Rental Rookie

Rental Rookie: A primer on painting

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If you’re like me, about halfway through the year you start getting the moving bug. It’s not that you want to move to a new city per se, but the idea of living in a different area or apartment starts to sound really appealing, especially when you get to know people with cheaper rent and better apartments-- sometimes in better areas--than the one in which you reside.

But in New York City, where you’re normally locked into a one-year lease, it can be hard to convince your landlord that you want to vacate mid-year.  

Fallback option: Paint your apartment, like I did. A layer can really change things up and give a fresh spin on your suddenly boring pad. Instead of the boring white institutional walls that were hastily coated in cheap paint, just painting over their mistakes in one solid color made the whole apartment look brighter and cleaner.

A few pointers:

  • If you value your security deposit, check with your landlord before you do any painting. My landlord said I could paint my walls a color as long as I throw a primer coat on top before I leave on top if the color was really dark. (I wanted to paint one of my walls black.). My boyfriend’s landlord, although okay with painting, said that all the residents had to repaint the walls, returning them to their original white, or face additional charges.
  • It’s always better to paint when the weather is warm; trying to paint as we did when it was cold outside led to long drying times where we had to cohabitate with smelly fumes.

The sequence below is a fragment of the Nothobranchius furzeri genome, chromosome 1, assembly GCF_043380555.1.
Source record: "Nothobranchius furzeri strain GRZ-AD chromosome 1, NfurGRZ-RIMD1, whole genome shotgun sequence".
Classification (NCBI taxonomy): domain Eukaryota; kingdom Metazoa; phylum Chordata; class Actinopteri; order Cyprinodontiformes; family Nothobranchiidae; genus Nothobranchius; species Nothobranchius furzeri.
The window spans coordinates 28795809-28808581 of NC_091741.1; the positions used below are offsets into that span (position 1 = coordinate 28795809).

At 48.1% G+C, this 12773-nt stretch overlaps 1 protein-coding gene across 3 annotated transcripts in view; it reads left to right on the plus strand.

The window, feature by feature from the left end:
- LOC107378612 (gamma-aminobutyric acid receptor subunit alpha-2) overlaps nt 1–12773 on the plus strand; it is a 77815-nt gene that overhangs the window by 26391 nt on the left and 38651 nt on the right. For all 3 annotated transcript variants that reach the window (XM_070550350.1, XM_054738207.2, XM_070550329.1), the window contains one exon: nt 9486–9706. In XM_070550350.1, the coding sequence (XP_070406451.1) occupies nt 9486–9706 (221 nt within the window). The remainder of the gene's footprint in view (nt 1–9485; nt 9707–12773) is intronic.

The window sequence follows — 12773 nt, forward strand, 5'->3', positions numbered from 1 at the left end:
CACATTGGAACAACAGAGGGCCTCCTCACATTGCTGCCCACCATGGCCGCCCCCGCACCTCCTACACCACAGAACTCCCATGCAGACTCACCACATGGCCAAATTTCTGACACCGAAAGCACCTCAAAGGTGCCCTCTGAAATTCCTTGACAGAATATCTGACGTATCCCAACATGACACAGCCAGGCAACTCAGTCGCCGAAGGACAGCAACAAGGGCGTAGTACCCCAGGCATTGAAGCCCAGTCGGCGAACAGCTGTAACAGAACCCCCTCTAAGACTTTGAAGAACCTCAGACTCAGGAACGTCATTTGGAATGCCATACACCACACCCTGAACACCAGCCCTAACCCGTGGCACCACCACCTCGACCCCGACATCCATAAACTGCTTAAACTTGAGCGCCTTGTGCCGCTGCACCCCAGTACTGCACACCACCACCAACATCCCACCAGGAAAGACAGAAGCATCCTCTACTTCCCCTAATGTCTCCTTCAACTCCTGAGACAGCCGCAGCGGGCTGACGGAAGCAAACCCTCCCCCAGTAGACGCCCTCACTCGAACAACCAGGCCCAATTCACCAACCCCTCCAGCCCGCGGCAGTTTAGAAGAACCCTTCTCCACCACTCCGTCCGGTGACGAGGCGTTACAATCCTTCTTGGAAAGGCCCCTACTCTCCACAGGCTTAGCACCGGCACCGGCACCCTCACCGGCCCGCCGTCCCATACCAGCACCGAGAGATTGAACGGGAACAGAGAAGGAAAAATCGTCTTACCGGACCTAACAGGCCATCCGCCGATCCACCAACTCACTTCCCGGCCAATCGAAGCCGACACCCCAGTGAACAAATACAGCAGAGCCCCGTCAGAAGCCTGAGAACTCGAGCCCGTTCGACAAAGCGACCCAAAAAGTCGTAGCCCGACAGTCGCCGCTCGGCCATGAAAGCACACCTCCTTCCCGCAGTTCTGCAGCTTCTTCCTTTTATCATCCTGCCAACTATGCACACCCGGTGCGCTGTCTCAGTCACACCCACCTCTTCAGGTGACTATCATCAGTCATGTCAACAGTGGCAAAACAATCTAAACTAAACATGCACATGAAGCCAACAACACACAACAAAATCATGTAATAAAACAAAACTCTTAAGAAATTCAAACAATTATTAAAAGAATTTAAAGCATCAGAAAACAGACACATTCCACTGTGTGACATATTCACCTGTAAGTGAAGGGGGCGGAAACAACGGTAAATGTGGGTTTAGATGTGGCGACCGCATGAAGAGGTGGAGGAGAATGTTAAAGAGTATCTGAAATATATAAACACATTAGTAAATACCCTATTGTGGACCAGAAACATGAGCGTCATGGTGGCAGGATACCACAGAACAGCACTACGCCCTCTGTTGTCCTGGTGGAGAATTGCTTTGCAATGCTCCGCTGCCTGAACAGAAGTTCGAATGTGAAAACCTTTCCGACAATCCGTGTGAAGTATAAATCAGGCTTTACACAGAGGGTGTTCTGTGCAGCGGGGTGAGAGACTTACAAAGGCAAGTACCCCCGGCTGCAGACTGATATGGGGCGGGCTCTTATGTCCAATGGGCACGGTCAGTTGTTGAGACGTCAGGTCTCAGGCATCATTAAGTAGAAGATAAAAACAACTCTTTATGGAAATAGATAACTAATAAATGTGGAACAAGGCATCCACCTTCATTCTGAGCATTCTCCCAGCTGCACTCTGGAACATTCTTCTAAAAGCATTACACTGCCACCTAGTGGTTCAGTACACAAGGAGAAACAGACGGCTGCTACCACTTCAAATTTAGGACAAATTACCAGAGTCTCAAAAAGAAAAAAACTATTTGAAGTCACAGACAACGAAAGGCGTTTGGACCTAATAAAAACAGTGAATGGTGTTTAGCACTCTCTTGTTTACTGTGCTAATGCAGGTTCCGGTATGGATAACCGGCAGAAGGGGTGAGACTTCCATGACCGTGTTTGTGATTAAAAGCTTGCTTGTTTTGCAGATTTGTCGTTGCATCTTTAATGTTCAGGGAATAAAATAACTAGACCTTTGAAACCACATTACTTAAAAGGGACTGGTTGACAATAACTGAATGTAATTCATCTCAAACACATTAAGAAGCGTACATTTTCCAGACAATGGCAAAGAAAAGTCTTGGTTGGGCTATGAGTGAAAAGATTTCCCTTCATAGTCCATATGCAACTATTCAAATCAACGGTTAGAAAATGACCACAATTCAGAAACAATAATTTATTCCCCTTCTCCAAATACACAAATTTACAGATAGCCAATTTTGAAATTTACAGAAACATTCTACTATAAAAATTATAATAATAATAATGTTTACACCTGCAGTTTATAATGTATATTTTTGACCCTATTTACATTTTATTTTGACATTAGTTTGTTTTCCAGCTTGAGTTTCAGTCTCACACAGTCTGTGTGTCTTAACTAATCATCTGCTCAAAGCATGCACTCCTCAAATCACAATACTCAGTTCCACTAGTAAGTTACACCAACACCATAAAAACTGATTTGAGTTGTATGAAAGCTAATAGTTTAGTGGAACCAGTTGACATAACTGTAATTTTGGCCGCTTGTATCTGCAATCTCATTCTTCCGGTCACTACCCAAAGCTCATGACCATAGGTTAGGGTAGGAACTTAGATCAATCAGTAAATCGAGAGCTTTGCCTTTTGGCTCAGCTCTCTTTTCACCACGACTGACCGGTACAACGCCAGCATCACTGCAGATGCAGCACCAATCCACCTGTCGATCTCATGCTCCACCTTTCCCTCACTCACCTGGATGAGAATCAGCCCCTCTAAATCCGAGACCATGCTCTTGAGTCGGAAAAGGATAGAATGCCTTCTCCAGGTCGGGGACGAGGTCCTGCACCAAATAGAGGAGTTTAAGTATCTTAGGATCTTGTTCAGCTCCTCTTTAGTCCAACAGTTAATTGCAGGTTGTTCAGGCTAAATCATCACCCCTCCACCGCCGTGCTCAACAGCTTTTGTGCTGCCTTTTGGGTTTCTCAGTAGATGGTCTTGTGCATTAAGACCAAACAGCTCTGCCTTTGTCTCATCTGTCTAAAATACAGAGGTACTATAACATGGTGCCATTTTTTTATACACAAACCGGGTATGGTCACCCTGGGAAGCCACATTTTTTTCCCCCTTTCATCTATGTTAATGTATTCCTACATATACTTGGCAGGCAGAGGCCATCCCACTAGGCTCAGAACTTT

• DIY painting is hard.  If you lack the funds to hire a professional, you might want to hire a handyman off Craigslist, but as I warn time and time again, you get what you pay for.   I opted to do it myself.
  • Whether you get some help or do it yourself, make sure you have plenty of newspaper to cover your floors; you don’t want nasty stains to stick on your hardwood floors. Paint thinner can get rid of those oops moments, but it tends to strip off the varnish so the quicker you clean up after your accident the better.  (Since I consume most of my news online, I resorted to grabbing a lot of the free newspapers that you find in the bins on the corner like the City Arts, New York Press and Village Voice, but you’ll also need to invest in some blue painters’ tape because those smaller tabloid-style sheets of newspaper tend to shift a lot.)
  •  If you’re feeling lazy or budget-constrained, consider painting only your moldings a different color. It will take half a day at most and will really change the look of your apartment. You can even do this in the wintertime because it doesn’t involve painting a large surface area. Just make sure to ventilate your apartment very well not only for you but your neighbors living close by.

In the end, after repainting my walls a cleaner white so I could even up the splotches and nicks left by the previous renter, I opted to use wall decals instead of painting designs or stencils. The vinyl stickers can be inexpensive if you find the right deal, and they do not remove the paint from the walls. Although they say they are reusable, if they are intricate designs of trees and birds, like mine, it can be tricky removing them in one piece. So be sure you put them where you want them to stay.

Next on Rental Rookie: Snowed In? Some essentials to break the ice in any NYC apartment.


Michelle Castillo moved to Manhattan last fall to attend Columbia University's Journalism School. She has covered arts and entertainment for The Los Angeles Times, Billboard.com, Hollywood Reporter, MSNBC.com and EW.com, and she currently writes about geek culture for Time.com's TechlandRental Rookie is a twice-monthly column chronicling her first year as a renter in NYC.


 

 

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